Take a roadtrip with a US Marshall, travel back to Nazi Germany, explore the underbelly of the banking business in Switzerland, discover the strange side of Japanese noir, and meet one of Scandi crime’s finest detectives in his younger years. All this and more in these criminal escapades from international authors…
The Pyramid by Henning Mankell
The essence of small-town Scandi crime is distilled into this collection of five shorter Wallander stories, all set in the years before the full-length novels. These standalone mysteries almost act like a ‘secret origin’ series as the detective’s keynote characteristics become increasingly apparent in each episode.
Each of the stories showcases an intriguing investigation – they’re worth reading even if you’re not so familiar with Mankell’s typical mix of murder amid daily mundanity. In fact the shorter form places more emphasis on the plot than on interminable social concerns – which are a key concern for several Scandi crime authors but which can get a bit tiresome when they overshadow the story. In this collection, each mystery is satisfactorily balanced by insights into Wallander’s quirky personal life without getting bogged down.
Refreshing, and ideal to read in shorter sessions.
When The Dark Man Calls by Stuart M Kaminsky
A totally topical psych-thriller – an independent female survivor being stalked by the predator from her youth who brutally murdered her parents.
It’s so zeitgeist that you’d think it was written right now, but in fact it was first published back in 1983. Apart from the changes to technology, you’d never notice.
Great plotting, tight writing, a credible central character, stacks of twists and shocks, and a finale which keeps you on your toes until the final page.
The Butchers of Berlin by Chris Petit
A startling, stunning book. It takes some time to understand the author’s rather individual way of presenting his story, but it fair makes the eyes pop in places. It’s probably impossible to exaggerate the collective insanity of the middle and end years of the Second World War, the sheer mania of the Final Solution and the insurmountable absurdity of life in Berlin at that time. Petit handles it brilliantly.
It’s not like any of the other novels set in the same time slot, nor are there any heroes. And yes, it’s hard work in places. But it is an exceptional read.
The Fear Index by Robert Harris
The real-world consequences of cowboy banking practices may be truly terrifying (global economic meltdown: the end of civilisation as we know it), but it’s a tall order to turn hedge-fund trading into a gripping thriller. Inevitably, this is more an intellectual mystery than a pulse-pounding page-turner.
Genius billionaire algorithm-wrangler Alex might be paranoid, delusional, schizophrenic and suicidal, or he may be the instigator of a dodging-dealing financial conspiracy. Cue disorienting weird discoveries to ratchet up his bewilderment; enter the sinister stalker with cannibalistic tendencies.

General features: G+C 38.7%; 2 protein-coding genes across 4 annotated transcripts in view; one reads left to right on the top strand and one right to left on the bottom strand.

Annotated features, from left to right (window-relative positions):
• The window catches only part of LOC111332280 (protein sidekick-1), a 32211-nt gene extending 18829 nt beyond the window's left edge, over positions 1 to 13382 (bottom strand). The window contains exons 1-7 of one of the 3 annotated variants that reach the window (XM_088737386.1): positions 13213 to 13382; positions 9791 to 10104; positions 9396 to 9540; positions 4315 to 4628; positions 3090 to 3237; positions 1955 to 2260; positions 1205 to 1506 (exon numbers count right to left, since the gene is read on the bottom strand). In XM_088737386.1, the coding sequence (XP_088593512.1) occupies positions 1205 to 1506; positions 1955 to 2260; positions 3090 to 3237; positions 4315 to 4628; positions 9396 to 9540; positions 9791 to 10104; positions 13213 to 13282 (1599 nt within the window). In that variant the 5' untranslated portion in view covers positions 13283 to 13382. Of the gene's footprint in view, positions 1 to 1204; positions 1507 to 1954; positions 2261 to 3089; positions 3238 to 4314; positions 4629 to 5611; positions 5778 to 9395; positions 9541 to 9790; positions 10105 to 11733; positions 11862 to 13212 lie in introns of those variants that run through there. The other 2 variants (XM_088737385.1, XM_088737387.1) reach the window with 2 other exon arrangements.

The pacing is a tiny bit pedestrian at times; the mid-point murder is entirely superfluous, and none of the central characters are the least bit engaging. But the intrigue of hi-tech trading kept me hanging in there, and last couple of chapters made the effort worthwhile. Solid, if unsurprising.
Golden Prey by John Sandford
This is the 27th Lucas Davenport book, and the series takes a giant detour into unknown territory. The result is one of the better Prey books for years – with Davenport’s investigative abilities given free rein as a US Marshall. He genuinely gets to play the predator, tracking a pair of cold-blooded killers across the biggest canvas imaginable. The plot thickens with a cracking cast of bad guys who join the pursuit, scattering bloody mayhem in their trail.
All the comfortable cues are still here, including Sandford’s snappy dialogue and Davenport’s penchant for designer clothes and cars, but Golden Prey abandons all the tedious family, political and media sub-plots which used to hit my snooze button.
It’s a great place to start if you’ve not tried the Prey series before. There’s no mystery to solve – you ride along in company with the killers – but you’re never quite sure how this roadtrip’s going to resolve itself…
Return to Hiroshima by Bob Van Laerhoven
What a fine book. It should be almost impossible for a non-Japanese author to be able to convey the uniquely Japanese ways of thought, of presentation, of their views on history and of the unique Japanese perspective as the only nation to have suffered a nuclear attack. The author manages all of these things.
I was fascinated, intrigued and puzzled all the way through what is a fairly hefty read. Nothing is predictable. The puzzles are clear, their answers apparently transparent but in fact often opaque. No character is exactly what they seem, and the ways the characters present themselves are written with a seriously sure hand. The historical events behind the story are generously under-dramatized, and the level of detail is very high indeed. A great book.
This selection reviewed by Frank Westworth and Rowena Hoseason